|"Gwine to Run All Night, or|
De Camptown Races"
|Song by Christy's Minstrels|
"Gwine to Run All Night, or De Camptown Races" (popularly known simply as "Camptown Races") is a minstrel song by Stephen Foster (1826–1864). (Play (help·info)) It was published in February 1850 by F. D. Benteen of Baltimore, Maryland, and Benteen published a different version with guitar accompaniment in 1852 under the title "The Celebrated Ethiopian Song/Camptown Races". The song quickly entered the realm of popular Americana. Louis Moreau Gottschalk (1829–1869) quotes the melody in his virtuoso piano work Grotesque Fantasie, the Banjo, op. 15 published in 1855. In 1909, composer Charles Ives incorporated the tune and other vernacular American melodies into his orchestral Symphony No. 2.
Camptown ladies sing dis song, Doo-dah! doo-dah!
Camptown race-track five miles long, Oh, doo-dah day!
I come down dah wid my hat caved in, Doo-dah! doo-dah!
I go back home wid a pocketful of tin, Oh, doo-dah day!
Gwine to run all night!
Gwine to run all day!
I'll bet my money on de bob-tail nag,
Somebody bet on de bay..
Foster quite specifically tailored the song for use on the minstrel stage. He composed it as a piece for solo voice with group interjections and refrain ... his dialect verses have all the wild exaggeration and rough charm of folk tale as well as some of his most vivid imagery ... Together with "Oh! Susanna", "Camptown Races" is one of the gems of the minstrel era."
In The Americana Song Reader, William Emmett Studwell writes that the song was introduced by the Christy Minstrels, noting that Foster's "nonsense lyrics are much of the charm of this bouncy and enduring bit of Americana", and the song was a big hit with minstrel troupes throughout the country. Foster's music was used for derivatives that include "Banks of the Sacramento", "A Capital Ship" (1875), and a pro-Lincoln parody introduced during the 1860 presidential campaign.
Richard Crawford observes in America's Musical Life that the song resembles Dan Emmett's "Old Dan Tucker", and he suggests that Foster used Emmett's piece as a model. Both songs feature contrast between a high instrumental register with a low vocal one, comic exaggeration, hyperbole, verse and refrain, call and response, and syncopation. However, Foster's melody is "jaunty and tuneful" while Emmett's is "driven and aggressive". Crawford points out that the differences in the two songs represent two different musical styles, as well as a shift in minstrelsy from the rough spirit and "muscular, unlyrical music" of the 1840s, to a more genteel spirit and lyricism with an expanding repertoire that included sad songs, sentimental and love songs, and parodies of opera. Crawford explains that, by mid-century, the "noisy, impromptu entertainments" characteristic of Dan Emmett and the Virginia Minstrels were passé and the minstrel stage was changing to a "restrained and balanced kind of spectacle".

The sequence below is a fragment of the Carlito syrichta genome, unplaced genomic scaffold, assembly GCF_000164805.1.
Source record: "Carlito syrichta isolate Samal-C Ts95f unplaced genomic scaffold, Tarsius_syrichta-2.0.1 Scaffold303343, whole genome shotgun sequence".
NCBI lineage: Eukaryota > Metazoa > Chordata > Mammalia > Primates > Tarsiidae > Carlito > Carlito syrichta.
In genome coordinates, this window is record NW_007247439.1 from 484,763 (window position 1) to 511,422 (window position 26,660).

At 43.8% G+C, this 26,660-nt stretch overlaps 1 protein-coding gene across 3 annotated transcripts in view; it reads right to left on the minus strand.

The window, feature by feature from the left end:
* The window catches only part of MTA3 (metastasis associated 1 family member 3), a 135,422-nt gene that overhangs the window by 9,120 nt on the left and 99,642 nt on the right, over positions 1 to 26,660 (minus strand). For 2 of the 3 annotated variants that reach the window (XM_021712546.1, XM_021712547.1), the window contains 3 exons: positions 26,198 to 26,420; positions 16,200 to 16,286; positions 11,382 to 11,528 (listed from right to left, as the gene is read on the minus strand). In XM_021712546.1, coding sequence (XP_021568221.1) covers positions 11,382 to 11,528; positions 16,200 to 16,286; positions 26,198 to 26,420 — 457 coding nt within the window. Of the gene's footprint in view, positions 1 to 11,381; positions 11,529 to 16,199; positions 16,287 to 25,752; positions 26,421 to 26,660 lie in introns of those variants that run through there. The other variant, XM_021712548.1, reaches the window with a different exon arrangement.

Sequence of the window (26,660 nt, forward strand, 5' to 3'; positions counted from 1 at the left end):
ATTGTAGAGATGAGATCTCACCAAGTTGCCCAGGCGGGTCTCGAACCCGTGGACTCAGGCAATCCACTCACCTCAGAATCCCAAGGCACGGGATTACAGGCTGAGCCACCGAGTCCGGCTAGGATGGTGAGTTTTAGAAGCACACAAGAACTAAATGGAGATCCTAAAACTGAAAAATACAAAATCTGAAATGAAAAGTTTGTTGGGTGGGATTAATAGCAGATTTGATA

Historians cite the village of Camptown, Pennsylvania as the basis for the song, located in the mountains of northeast Pennsylvania. The races were resumed nearby in 1965 as a footrace, without horses. The Pennsylvania Historical Society confirmed that Foster traveled through the small town and afterwards wrote the song. The Bradford County Historical Society documents Foster attending school in nearby Towanda and Athens in 1840 and 1841. The schools were located 5 miles (8 km) from the racetrack. The current annual running of the Camptown Races was replaced by a 6.2-mile (10 km) track covering rough lumbering trails.
The song was the impetus for renaming Camptown, a village of Clinton Township, Essex County, New Jersey. When the new ballad was published in 1850, some residents of the village were mortified to be associated with the bawdiness in song. The wife of the local postmaster suggested Irvington, to commemorate writer Washington Irving, which was adopted in 1852.
In one of the most widely familiar uses of "Camptown Races" in popular culture, the Looney Tunes and Merrie Melodies cartoon character Foghorn Leghorn frequently hums the tune to himself (breaking into song only for the "Doo-Dah" refrain) in most of the 28 cartoons the character appears in, produced between 1946 and 1963. Occasionally, he would also sing his own lyrics if they were related to what he was doing at the moment. Leghorn was not based on a minstrel character, but on Kenny Delmar's popular radio character, the overbearing Southerner Senator Claghorn.
The song was revived on a number of occasions in the twentieth century with recordings by Bing Crosby (recorded December 9, 1940), Johnny Mercer (1945), Al Jolson (recorded July 17, 1950), Julie London (included in her album Swing Me an Old Song – 1959), and Frankie Laine (included in his album Deuces Wild – 1961).
In popular culture
- "Two World Wars and One World Cup" is a football song sung by supporters of the England national football team to the tune of "Camptown Races" as part of the England–Germany football rivalry.